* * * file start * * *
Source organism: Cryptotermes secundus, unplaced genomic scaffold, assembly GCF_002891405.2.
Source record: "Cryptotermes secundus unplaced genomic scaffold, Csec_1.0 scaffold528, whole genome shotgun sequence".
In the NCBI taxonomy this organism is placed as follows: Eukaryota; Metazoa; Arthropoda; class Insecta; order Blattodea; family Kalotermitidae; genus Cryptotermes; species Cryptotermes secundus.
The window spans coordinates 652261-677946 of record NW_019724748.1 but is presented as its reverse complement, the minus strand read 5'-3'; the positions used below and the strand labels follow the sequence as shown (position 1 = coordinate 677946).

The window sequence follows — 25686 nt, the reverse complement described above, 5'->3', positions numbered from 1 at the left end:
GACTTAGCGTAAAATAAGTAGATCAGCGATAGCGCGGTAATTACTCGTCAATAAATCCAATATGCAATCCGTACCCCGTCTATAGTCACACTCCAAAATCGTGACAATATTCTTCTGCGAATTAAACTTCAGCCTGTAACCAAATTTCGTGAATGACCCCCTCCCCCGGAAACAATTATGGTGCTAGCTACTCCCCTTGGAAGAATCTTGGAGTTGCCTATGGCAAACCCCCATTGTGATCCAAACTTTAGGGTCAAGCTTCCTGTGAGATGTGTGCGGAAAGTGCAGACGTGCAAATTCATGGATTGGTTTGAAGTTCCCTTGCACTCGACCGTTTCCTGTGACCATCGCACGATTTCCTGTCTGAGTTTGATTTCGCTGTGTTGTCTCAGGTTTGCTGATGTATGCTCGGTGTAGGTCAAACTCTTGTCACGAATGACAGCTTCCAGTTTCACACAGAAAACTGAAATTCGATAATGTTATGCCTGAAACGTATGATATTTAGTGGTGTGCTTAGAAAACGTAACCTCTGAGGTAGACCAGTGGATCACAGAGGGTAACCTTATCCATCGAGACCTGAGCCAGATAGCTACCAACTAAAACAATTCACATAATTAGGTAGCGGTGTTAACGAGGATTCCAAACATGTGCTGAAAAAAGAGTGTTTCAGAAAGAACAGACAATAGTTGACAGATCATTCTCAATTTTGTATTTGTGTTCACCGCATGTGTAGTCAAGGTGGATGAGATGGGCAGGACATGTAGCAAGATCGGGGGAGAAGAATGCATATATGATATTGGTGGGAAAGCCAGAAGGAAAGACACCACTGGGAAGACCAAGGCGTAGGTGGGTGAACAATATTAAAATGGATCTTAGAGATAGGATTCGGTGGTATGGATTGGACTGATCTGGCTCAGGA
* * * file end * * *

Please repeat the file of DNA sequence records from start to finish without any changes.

Source organism: Cryptotermes secundus, unplaced genomic scaffold, assembly GCF_002891405.2.
Source record: "Cryptotermes secundus unplaced genomic scaffold, Csec_1.0 scaffold528, whole genome shotgun sequence".
In the NCBI taxonomy this organism is placed as follows: Eukaryota; Metazoa; Arthropoda; class Insecta; order Blattodea; family Kalotermitidae; genus Cryptotermes; species Cryptotermes secundus.
The window spans coordinates 652261-677946 of record NW_019724748.1 but is presented as its reverse complement, the minus strand read 5'-3'; the positions used below and the strand labels follow the sequence as shown (position 1 = coordinate 677946).

The window sequence follows — 25686 nt, the reverse complement described above, 5'->3', positions numbered from 1 at the left end:
GACTTAGCGTAAAATAAGTAGATCAGCGATAGCGCGGTAATTACTCGTCAATAAATCCAATATGCAATCCGTACCCCGTCTATAGTCACACTCCAAAATCGTGACAATATTCTTCTGCGAATTAAACTTCAGCCTGTAACCAAATTTCGTGAATGACCCCCTCCCCCGGAAACAATTATGGTGCTAGCTACTCCCCTTGGAAGAATCTTGGAGTTGCCTATGGCAAACCCCCATTGTGATCCAAACTTTAGGGTCAAGCTTCCTGTGAGATGTGTGCGGAAAGTGCAGACGTGCAAATTCATGGATTGGTTTGAAGTTCCCTTGCACTCGACCGTTTCCTGTGACCATCGCACGATTTCCTGTCTGAGTTTGATTTCGCTGTGTTGTCTCAGGTTTGCTGATGTATGCTCGGTGTAGGTCAAACTCTTGTCACGAATGACAGCTTCCAGTTTCACACAGAAAACTGAAATTCGATAATGTTATGCCTGAAACGTATGATATTTAGTGGTGTGCTTAGAAAACGTAACCTCTGAGGTAGACCAGTGGATCACAGAGGGTAACCTTATCCATCGAGACCTGAGCCAGATAGCTACCAACTAAAACAATTCACATAATTAGGTAGCGGTGTTAACGAGGATTCCAAACATGTGCTGAAAAAAGAGTGTTTCAGAAAGAACAGACAATAGTTGACAGATCATTCTCAATTTTGTATTTGTGTTCACCGCATGTGTAGTCAAGGTGGATGAGATGGGCAGGACATGTAGCAAGATCGGGGGAGAAGAATGCATATATGATATTGGTGGGAAAGCCAGAAGGAAAGACACCACTGGGAAGACCAAGGCGTAGGTGGGTGAACAATATTAAAATGGATCTTAGAGATAGGATTCGGTGGTATGGATTGGACTGATCTGGCTCAGGA